• Paul Arguin

    Eggs are first cooked to that perfect jellylike consistency using the sous vide machine, then coated with panko and quickly fried. Serve it on a frisee salad with lardons. Would also be eager to try duck conft too.

  • J Slacks

    After months of rigging my own sous vide setup to get perfectly tender cuts of meat, I’d love the convenience of a proper setup. I bet it would make duck confit wonderfully convenient too.

  • Andy

    I would like to do a 2-inch-thick ribeye. Put a sear on the outside and then seal it up and put it in the water bath for many, many hours.

  • Alex S.

    I would make all kinds of different taco meat. Maybe some shredded beef in guajillo sauce (carne deshebrada en salsa roja).

  • Holly

    My husband would FREAK if he got one of these for Xmas… He loves cooking any type of protein, and this would be the ultimate culinary “toy” for him to experiment with. I would venture to guess we would not have grilled meats for some time if we had a sous vide machine!

  • Elizabeth

    I love Nom Nom Paleo, and have been dying to try her recipes, especially for grass-fed beef tongue and cheek! Also those soft-cooked eggs.

  • Michael

    I would use it to entertain. It would be awesome to have everything ready in the morning only to have to grill the proteins and you’re done.

  • David Mortman

    There are a ton of modernist cuisine dishes I want to try. Plus the whole eggs thing…

  • Matt

    I’ve been wanting one for a while. I’m trying to make more homed cooked meals and this would help get food on the table quicker. Nom Nom Paleo is an inspiration for me as well.

  • Elliott Papineau

    I want to use it everyday. This is not a technique that should be reserved for occasional use. Sous vide should be a common as a microwave (maybe supplant some microwave usage).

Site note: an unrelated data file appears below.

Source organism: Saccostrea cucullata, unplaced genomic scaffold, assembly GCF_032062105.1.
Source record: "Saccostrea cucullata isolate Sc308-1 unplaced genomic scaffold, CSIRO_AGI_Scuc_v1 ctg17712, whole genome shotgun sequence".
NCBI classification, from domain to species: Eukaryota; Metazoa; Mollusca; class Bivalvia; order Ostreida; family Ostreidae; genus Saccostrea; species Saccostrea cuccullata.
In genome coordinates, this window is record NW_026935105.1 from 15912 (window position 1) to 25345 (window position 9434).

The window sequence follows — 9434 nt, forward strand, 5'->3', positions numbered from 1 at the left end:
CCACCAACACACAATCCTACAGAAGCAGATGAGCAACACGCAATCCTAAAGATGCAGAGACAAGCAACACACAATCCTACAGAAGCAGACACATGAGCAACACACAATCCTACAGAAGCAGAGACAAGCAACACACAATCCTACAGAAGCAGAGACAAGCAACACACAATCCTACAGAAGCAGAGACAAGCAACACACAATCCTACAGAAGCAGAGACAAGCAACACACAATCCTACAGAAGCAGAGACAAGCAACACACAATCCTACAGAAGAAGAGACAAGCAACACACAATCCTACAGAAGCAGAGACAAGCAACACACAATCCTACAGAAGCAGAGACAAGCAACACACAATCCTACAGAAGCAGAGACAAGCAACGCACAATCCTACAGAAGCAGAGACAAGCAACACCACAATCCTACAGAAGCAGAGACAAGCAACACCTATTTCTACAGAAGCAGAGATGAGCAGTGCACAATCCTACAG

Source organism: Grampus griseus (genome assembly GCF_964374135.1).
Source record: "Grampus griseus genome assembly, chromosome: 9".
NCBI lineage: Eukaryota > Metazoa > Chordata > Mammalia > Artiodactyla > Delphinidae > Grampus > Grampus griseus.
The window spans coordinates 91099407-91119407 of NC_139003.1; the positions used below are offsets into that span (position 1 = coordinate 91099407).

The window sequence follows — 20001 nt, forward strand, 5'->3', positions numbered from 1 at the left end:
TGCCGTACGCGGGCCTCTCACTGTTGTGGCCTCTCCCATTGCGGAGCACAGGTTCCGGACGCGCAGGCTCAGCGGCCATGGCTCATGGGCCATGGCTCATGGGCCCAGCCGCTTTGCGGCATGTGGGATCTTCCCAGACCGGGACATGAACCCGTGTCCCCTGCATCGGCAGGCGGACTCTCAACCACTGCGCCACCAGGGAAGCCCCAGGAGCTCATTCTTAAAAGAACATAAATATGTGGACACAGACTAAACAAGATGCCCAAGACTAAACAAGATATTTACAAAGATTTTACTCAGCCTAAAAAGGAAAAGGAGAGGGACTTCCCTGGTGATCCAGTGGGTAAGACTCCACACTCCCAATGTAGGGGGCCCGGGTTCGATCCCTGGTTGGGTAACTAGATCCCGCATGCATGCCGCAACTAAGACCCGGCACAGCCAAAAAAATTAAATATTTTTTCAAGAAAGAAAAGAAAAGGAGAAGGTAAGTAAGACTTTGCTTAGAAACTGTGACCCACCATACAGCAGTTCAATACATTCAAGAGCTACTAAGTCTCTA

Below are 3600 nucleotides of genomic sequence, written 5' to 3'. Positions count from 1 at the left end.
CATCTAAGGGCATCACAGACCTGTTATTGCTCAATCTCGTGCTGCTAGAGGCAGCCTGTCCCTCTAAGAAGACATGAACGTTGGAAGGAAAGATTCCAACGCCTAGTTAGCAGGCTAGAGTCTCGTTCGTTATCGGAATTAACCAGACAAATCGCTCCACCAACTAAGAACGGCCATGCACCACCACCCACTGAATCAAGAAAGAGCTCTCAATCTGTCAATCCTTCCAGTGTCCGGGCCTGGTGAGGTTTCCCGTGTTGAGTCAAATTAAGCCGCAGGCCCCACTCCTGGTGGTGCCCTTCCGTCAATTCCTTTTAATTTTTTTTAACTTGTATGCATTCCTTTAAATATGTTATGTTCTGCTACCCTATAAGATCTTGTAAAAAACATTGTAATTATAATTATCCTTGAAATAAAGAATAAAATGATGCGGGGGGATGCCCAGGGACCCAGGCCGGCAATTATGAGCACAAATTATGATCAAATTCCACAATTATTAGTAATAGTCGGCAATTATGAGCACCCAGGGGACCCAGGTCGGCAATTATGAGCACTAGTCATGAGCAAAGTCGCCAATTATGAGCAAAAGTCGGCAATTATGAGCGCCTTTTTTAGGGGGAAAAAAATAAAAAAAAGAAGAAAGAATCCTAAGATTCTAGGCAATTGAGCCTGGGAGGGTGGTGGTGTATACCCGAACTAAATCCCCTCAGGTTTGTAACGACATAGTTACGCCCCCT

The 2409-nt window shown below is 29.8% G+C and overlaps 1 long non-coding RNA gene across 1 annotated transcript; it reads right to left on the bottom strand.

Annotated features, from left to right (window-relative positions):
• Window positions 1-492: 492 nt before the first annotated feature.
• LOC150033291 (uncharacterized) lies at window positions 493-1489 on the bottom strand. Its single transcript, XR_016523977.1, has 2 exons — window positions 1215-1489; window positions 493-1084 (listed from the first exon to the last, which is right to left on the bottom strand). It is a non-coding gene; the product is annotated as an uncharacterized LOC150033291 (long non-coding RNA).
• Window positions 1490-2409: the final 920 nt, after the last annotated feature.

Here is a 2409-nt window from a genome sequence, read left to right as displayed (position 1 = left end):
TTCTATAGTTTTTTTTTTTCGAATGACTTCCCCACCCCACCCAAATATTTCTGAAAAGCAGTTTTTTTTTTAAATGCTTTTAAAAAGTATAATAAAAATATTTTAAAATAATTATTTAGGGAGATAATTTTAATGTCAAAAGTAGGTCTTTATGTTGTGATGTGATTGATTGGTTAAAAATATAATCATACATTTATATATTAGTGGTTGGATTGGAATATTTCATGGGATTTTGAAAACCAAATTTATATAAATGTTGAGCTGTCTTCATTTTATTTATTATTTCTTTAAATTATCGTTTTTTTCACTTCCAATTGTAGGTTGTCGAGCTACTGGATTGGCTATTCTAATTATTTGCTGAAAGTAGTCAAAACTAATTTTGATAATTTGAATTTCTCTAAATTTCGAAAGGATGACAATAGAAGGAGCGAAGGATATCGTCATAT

• A.S.

    Mmmmm. Homemade yogurt. You don’t need a fancy sous vide machine to make it – my wife makes it now using an electric heating blanket – but it would be fun.

  • Tony

    Eggs! Eggs! and more Eggs! Plus that short rib recipe sounds good too…Would love to experiment with everything!

  • Forrest

    Just one use? You’re kidding right? Soft boiled eggs, perfectly cooked custard, short ribs, chicken thighs, easily overcooked pieces like pork tenderloin and chicken breast!? I’ll try it all.

  • Shannon Cheshier

    I’d really enjoy having a Sous Vide unit so that I could try making a wide variety of recipes using this technique.

  • Joel L.

    Sous vide leg of lamb cooked through to rare. Finished on a blazing hot charcoal grill.

  • Craig

    I have been making homemade pastrami recently out of chuck flap and would love to try finishing the meat sous vide after it has been smoked to perfection!

  • Katie A

    I quite enjoy the Momofuku cookbook and there a some recipes that I would like to tackle with the sous vide machine.

  • brad

    i’m a culinary school student and i’m always looking to try new methods and recipes. i’d be excited to make perfectly cooked meats, eggs, and items for desserts. those short ribs look amazing, i’d probably start with something like that.

  • Josh

    Perfect steaks! I cook for a finicky eater so I always have to err on the side of overcooked on her steaks and I inevitably overcook mine in the process.

  • Kevin Stauffer

    My wife and I have enjoyed the sous vide cooking method a few times at home using a well insulated cooler. The cooler has been a fun way to sous vide; however, we would be able to really enjoy it and do it more often with the proper equipment!

  • Kevin

    The main reason I would want to own a sous vide machine is the ability to plan ahead our weekday meals. We both work and we have a 14 month old son and we make a point to try and sit down for a family meal, that we cook, every night during the week. Being able to cook ahead with a sous vide machine would give us another tool to make our home cooked family meal each night.